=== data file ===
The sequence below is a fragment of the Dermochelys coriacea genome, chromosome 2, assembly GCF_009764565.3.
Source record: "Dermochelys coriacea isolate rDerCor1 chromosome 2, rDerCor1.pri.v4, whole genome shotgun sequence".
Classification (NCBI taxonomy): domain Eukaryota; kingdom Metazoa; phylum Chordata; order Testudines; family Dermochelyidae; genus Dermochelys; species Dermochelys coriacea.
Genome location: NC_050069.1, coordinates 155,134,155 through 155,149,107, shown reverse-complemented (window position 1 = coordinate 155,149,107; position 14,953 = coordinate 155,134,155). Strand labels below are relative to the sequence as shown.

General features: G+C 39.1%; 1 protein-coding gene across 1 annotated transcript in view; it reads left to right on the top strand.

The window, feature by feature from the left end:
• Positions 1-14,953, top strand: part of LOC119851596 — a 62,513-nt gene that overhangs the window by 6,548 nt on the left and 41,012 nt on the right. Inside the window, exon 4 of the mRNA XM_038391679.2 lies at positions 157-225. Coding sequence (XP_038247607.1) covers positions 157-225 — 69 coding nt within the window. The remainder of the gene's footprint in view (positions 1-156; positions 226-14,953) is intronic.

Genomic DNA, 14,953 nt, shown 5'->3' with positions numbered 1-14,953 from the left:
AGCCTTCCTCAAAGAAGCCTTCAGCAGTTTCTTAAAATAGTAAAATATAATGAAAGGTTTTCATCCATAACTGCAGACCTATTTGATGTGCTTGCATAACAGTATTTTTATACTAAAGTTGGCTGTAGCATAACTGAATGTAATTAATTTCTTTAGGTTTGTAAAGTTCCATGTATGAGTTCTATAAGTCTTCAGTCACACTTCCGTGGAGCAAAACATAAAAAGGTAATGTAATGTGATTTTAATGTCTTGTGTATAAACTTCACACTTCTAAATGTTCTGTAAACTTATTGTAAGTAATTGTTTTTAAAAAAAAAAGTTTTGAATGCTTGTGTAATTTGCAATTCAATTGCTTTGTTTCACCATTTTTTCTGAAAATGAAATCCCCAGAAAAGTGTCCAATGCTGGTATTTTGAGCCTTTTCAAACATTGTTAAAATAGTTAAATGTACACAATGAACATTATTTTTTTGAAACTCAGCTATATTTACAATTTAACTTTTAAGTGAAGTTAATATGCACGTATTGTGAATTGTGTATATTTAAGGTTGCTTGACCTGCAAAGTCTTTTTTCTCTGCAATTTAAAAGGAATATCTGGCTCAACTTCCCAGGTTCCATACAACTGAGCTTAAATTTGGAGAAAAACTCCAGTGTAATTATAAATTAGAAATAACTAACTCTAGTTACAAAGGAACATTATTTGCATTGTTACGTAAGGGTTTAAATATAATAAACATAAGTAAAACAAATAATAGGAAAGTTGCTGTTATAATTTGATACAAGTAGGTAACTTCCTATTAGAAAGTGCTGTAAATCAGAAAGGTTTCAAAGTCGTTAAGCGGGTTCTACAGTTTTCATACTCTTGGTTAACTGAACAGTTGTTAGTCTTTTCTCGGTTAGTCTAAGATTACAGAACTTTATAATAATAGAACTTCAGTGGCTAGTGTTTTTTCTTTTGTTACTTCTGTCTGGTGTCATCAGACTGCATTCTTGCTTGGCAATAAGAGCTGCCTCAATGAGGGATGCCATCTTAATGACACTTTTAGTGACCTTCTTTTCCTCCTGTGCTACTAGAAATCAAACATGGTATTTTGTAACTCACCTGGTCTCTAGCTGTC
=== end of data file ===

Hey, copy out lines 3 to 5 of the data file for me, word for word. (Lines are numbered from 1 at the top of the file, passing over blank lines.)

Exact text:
Classification (NCBI taxonomy): domain Eukaryota; kingdom Metazoa; phylum Chordata; order Testudines; family Dermochelyidae; genus Dermochelys; species Dermochelys coriacea.
Genome location: NC_050069.1, coordinates 155,134,155 through 155,149,107, shown reverse-complemented (window position 1 = coordinate 155,149,107; position 14,953 = coordinate 155,134,155). Strand labels below are relative to the sequence as shown.

General features: G+C 39.1%; 1 protein-coding gene across 1 annotated transcript in view; it reads left to right on the top strand.